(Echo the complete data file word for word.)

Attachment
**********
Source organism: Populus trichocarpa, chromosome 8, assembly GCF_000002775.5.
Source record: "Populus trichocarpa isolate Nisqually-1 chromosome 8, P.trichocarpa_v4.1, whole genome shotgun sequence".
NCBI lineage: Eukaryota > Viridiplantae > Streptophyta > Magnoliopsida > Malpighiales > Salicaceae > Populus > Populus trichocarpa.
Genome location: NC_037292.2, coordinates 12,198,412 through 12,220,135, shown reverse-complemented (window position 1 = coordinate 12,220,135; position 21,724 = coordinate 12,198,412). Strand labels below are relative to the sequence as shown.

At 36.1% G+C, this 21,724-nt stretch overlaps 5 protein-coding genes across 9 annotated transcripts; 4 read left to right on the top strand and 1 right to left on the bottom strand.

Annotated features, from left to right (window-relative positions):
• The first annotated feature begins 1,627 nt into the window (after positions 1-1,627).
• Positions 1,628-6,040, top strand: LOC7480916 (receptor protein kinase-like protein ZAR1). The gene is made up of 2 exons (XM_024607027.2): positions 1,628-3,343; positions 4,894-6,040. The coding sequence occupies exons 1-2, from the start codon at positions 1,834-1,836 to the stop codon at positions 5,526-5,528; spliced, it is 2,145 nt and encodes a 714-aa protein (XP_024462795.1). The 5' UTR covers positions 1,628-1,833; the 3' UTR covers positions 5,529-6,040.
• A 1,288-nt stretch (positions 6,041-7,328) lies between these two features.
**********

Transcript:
Source organism: Populus trichocarpa, chromosome 8, assembly GCF_000002775.5.
Source record: "Populus trichocarpa isolate Nisqually-1 chromosome 8, P.trichocarpa_v4.1, whole genome shotgun sequence".
NCBI lineage: Eukaryota > Viridiplantae > Streptophyta > Magnoliopsida > Malpighiales > Salicaceae > Populus > Populus trichocarpa.
Genome location: NC_037292.2, coordinates 12,198,412 through 12,220,135, shown reverse-complemented (window position 1 = coordinate 12,220,135; position 21,724 = coordinate 12,198,412). Strand labels below are relative to the sequence as shown.

At 36.1% G+C, this 21,724-nt stretch overlaps 5 protein-coding genes across 9 annotated transcripts; 4 read left to right on the top strand and 1 right to left on the bottom strand.

Annotated features, from left to right (window-relative positions):
• The first annotated feature begins 1,627 nt into the window (after positions 1-1,627).
• Positions 1,628-6,040, top strand: LOC7480916 (receptor protein kinase-like protein ZAR1). The gene is made up of 2 exons (XM_024607027.2): positions 1,628-3,343; positions 4,894-6,040. The coding sequence occupies exons 1-2, from the start codon at positions 1,834-1,836 to the stop codon at positions 5,526-5,528; spliced, it is 2,145 nt and encodes a 714-aa protein (XP_024462795.1). The 5' UTR covers positions 1,628-1,833; the 3' UTR covers positions 5,529-6,040.
• A 1,288-nt stretch (positions 6,041-7,328) lies between these two features.